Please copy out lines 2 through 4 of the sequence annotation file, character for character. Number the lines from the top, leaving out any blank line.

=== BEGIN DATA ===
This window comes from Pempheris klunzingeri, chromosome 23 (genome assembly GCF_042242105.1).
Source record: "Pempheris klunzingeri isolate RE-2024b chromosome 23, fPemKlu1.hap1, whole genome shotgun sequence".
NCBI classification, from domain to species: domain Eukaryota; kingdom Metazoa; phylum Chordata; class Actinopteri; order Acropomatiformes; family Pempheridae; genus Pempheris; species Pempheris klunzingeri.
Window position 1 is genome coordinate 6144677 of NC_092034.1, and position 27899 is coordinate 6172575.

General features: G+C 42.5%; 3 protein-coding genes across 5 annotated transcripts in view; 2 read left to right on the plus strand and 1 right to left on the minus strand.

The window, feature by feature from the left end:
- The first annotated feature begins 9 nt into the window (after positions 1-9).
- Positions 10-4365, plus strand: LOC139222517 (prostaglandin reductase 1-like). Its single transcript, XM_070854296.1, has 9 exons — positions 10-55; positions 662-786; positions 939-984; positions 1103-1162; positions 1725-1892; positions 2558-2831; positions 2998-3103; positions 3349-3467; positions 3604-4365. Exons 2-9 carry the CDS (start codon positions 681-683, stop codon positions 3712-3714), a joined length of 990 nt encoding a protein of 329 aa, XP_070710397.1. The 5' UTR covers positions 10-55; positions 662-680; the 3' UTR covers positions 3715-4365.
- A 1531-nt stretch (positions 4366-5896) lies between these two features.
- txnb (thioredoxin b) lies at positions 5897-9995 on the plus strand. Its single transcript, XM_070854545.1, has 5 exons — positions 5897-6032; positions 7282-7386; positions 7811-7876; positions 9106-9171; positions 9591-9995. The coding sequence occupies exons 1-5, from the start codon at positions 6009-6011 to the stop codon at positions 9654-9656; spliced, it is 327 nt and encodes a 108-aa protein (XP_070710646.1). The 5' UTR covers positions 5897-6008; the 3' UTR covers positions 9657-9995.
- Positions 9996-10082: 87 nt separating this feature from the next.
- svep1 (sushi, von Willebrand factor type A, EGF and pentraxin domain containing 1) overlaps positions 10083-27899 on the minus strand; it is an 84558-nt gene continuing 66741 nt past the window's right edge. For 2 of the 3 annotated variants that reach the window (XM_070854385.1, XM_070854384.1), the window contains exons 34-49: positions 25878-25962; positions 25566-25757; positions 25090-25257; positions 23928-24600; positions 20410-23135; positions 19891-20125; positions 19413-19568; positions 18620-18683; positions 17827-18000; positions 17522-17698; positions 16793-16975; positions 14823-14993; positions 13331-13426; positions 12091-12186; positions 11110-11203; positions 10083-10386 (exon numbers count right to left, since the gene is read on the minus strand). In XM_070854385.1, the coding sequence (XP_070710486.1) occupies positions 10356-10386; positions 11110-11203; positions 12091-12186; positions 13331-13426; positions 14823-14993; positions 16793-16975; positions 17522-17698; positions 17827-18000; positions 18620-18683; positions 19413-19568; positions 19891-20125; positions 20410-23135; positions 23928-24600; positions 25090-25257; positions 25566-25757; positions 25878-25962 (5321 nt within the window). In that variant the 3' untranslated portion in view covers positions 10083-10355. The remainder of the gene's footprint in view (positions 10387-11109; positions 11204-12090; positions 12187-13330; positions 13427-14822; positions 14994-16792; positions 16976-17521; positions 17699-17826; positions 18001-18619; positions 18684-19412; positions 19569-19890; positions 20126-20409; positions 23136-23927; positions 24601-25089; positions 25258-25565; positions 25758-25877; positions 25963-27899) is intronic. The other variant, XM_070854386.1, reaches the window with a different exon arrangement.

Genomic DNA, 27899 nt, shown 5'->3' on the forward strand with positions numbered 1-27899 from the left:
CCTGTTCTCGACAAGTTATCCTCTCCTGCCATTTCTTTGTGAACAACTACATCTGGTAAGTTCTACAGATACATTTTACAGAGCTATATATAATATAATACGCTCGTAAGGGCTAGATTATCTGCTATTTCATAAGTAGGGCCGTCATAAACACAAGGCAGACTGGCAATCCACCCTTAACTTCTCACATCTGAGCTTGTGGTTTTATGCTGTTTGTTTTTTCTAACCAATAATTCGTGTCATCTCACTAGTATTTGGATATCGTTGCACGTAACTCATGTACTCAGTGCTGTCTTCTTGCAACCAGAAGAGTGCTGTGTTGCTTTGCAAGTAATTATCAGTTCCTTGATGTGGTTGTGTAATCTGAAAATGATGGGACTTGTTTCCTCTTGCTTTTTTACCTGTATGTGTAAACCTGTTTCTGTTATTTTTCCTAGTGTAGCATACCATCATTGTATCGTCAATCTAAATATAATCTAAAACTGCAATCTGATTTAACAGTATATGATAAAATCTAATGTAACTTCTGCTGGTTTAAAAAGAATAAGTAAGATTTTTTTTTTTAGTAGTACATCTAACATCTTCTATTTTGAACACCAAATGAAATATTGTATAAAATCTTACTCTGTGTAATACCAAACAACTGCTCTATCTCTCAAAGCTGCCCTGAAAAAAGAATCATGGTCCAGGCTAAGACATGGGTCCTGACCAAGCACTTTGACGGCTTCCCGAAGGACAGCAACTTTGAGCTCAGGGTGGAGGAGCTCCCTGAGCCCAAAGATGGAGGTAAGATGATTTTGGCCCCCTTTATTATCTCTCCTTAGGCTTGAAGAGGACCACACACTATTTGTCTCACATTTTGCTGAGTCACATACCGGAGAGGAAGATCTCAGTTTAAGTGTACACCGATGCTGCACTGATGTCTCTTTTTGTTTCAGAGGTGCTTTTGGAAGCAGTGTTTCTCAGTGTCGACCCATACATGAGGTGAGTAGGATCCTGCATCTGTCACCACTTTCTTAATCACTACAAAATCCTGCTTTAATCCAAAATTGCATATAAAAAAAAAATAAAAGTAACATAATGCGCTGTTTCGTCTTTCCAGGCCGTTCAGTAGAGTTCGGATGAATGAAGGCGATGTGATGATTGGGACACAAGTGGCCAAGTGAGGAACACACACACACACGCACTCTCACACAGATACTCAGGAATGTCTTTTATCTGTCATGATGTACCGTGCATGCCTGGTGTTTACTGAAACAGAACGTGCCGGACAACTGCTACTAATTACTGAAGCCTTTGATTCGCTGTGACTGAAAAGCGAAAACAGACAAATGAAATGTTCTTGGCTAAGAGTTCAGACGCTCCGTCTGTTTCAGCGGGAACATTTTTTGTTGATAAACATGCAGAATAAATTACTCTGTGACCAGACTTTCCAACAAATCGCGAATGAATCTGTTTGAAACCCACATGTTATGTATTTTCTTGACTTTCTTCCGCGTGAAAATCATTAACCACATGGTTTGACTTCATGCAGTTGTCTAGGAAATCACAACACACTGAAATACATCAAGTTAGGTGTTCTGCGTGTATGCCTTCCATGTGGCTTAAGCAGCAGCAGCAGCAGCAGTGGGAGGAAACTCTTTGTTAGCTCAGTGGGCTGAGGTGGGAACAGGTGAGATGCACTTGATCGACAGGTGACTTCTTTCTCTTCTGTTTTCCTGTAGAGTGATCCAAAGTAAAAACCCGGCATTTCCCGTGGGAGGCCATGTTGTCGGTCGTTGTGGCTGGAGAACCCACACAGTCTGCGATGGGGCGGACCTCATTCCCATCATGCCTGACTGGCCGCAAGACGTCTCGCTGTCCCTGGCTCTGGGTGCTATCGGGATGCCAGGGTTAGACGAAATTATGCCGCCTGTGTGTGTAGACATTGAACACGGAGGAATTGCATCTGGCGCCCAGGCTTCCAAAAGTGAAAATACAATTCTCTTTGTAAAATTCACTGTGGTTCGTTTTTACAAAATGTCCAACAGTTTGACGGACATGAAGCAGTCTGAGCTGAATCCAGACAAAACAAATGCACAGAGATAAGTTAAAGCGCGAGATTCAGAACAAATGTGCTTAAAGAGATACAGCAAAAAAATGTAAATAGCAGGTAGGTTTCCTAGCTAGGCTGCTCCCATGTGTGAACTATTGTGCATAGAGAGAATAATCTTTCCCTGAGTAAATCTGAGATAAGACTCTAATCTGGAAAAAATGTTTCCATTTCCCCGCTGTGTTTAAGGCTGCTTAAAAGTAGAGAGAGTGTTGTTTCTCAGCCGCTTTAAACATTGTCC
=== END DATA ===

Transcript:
Source record: "Pempheris klunzingeri isolate RE-2024b chromosome 23, fPemKlu1.hap1, whole genome shotgun sequence".
NCBI classification, from domain to species: domain Eukaryota; kingdom Metazoa; phylum Chordata; class Actinopteri; order Acropomatiformes; family Pempheridae; genus Pempheris; species Pempheris klunzingeri.
Window position 1 is genome coordinate 6144677 of NC_092034.1, and position 27899 is coordinate 6172575.